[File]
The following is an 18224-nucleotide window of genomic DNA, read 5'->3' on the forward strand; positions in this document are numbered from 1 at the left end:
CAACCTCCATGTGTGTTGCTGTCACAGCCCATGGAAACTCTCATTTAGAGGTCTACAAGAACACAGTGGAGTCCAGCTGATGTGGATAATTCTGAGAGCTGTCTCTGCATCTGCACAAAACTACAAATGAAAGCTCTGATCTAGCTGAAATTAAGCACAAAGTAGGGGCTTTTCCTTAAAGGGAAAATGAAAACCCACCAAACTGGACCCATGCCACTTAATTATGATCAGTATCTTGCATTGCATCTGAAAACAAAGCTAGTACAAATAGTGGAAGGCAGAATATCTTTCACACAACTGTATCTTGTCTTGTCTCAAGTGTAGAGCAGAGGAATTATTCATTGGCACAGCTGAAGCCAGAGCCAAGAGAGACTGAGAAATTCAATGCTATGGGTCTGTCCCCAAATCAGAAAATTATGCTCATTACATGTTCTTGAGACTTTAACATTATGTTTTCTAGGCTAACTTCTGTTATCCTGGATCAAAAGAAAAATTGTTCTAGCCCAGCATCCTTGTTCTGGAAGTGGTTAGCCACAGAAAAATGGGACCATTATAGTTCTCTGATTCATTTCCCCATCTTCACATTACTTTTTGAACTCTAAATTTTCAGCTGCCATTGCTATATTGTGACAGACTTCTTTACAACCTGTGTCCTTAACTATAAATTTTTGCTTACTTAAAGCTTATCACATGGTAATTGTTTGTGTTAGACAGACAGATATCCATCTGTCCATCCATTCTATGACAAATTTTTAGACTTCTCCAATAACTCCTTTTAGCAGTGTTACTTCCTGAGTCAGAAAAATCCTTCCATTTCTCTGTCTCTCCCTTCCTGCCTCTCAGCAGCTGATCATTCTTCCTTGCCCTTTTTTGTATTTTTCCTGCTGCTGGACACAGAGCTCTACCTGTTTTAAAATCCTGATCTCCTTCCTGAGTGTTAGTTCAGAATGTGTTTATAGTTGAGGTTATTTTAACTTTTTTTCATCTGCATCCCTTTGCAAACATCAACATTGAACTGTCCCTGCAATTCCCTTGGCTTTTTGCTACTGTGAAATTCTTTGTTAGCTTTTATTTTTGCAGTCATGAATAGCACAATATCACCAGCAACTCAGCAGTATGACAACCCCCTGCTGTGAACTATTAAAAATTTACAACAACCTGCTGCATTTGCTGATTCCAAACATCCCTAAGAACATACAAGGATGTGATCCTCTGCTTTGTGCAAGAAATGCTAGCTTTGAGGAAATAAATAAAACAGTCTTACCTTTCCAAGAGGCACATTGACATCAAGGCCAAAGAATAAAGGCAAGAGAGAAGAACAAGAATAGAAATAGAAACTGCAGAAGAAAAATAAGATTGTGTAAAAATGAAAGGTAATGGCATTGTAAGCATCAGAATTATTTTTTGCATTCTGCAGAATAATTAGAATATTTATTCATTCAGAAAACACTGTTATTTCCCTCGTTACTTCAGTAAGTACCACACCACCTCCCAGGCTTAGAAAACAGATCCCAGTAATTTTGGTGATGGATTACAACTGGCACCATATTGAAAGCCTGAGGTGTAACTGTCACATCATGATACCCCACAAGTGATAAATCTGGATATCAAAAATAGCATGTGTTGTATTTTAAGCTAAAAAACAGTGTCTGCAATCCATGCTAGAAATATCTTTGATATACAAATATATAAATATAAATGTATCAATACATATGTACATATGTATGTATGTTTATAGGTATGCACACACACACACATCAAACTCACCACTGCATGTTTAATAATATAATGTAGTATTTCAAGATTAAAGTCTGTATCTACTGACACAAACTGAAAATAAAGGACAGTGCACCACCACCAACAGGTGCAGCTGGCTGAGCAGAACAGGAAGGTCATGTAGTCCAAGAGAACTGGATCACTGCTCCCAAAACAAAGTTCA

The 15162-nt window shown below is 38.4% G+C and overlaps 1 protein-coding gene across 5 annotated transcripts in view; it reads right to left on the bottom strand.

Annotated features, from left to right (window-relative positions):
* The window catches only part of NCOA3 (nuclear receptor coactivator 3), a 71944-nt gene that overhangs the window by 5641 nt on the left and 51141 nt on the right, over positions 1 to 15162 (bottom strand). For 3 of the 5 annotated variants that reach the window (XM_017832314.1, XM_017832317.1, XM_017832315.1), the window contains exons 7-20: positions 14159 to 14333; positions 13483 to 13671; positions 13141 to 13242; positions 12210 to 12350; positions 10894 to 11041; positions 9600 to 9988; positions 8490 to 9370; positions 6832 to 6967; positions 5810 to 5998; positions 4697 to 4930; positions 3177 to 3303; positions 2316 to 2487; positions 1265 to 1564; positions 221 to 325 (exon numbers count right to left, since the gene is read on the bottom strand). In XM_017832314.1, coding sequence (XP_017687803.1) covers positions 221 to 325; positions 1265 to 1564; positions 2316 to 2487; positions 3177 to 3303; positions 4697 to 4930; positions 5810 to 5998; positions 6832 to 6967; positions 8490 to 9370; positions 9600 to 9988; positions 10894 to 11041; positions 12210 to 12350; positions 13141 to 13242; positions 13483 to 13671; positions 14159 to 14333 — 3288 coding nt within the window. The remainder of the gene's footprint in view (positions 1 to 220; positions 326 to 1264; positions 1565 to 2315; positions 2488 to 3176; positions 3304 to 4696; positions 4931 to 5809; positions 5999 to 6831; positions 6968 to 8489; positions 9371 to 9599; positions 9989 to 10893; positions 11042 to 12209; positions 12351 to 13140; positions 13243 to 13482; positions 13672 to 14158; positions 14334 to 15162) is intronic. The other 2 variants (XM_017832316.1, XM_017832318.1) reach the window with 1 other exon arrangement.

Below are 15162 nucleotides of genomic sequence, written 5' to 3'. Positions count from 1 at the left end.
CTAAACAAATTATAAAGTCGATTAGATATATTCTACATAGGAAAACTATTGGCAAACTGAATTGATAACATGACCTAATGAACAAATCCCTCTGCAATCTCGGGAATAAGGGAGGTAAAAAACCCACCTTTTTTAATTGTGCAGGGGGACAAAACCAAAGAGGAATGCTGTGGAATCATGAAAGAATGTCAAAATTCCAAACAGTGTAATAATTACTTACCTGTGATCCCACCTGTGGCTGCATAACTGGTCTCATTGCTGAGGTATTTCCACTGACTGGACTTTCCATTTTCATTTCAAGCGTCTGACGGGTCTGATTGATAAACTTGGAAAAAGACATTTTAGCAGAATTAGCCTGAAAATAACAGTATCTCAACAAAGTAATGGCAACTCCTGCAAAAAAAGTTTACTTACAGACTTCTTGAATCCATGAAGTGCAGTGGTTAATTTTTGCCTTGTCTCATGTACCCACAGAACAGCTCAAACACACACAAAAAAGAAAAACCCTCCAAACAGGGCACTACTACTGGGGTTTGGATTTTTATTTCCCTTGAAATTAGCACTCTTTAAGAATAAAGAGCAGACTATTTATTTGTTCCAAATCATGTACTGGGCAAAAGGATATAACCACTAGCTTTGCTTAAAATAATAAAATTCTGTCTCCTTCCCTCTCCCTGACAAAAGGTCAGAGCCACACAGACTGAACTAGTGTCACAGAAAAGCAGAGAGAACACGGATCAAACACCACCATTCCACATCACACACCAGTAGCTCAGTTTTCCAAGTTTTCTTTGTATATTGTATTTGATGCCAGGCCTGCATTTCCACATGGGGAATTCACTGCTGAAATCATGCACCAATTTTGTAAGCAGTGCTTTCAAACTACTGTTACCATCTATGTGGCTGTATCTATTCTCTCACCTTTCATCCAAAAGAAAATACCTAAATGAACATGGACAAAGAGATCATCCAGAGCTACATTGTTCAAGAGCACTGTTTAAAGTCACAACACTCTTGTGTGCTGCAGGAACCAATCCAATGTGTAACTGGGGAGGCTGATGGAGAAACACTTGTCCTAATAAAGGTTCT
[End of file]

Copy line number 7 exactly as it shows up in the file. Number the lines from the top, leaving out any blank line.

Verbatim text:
CTAAACAAATTATAAAGTCGATTAGATATATTCTACATAGGAAAACTATTGGCAAACTGAATTGATAACATGACCTAATGAACAAATCCCTCTGCAATCTCGGGAATAAGGGAGGTAAAAAACCCACCTTTTTTAATTGTGCAGGGGGACAAAACCAAAGAGGAATGCTGTGGAATCATGAAAGAATGTCAAAATTCCAAACAGTGTAATAATTACTTACCTGTGATCCCACCTGTGGCTGCATAACTGGTCTCATTGCTGAGGTATTTCCACTGACTGGACTTTCCATTTTCATTTCAAGCGTCTGACGGGTCTGATTGATAAACTTGGAAAAAGACATTTTAGCAGAATTAGCCTGAAAATAACAGTATCTCAACAAAGTAATGGCAACTCCTGCAAAAAAAGTTTACTTACAGACTTCTTGAATCCATGAAGTGCAGTGGTTAATTTTTGCCTTGTCTCATGTACCCACAGAACAGCTCAAACACACACAAAAAAGAAAAACCCTCCAAACAGGGCACTACTACTGGGGTTTGGATTTTTATTTCCCTTGAAATTAGCACTCTTTAAGAATAAAGAGCAGACTATTTATTTGTTCCAAATCATGTACTGGGCAAAAGGATATAACCACTAGCTTTGCTTAAAATAATAAAATTCTGTCTCCTTCCCTCTCCCTGACAAAAGGTCAGAGCCACACAGACTGAACTAGTGTCACAGAAAAGCAGAGAGAACACGGATCAAACACCACCATTCCACATCACACACCAGTAGCTCAGTTTTCCAAGTTTTCTTTGTATATTGTATTTGATGCCAGGCCTGCATTTCCACATGGGGAATTCACTGCTGAAATCATGCACCAATTTTGTAAGCAGTGCTTTCAAACTACTGTTACCATCTATGTGGCTGTATCTATTCTCTCACCTTTCATCCAAAAGAAAATACCTAAATGAACATGGACAAAGAGATCATCCAGAGCTACATTGTTCAAGAGCACTGTTTAAAGTCACAACACTCTTGTGTGCTGCAGGAACCAATCCAATGTGTAACTGGGGAGGCTGATGGAGAAACACTTGTCCTAATAAAGGTTCT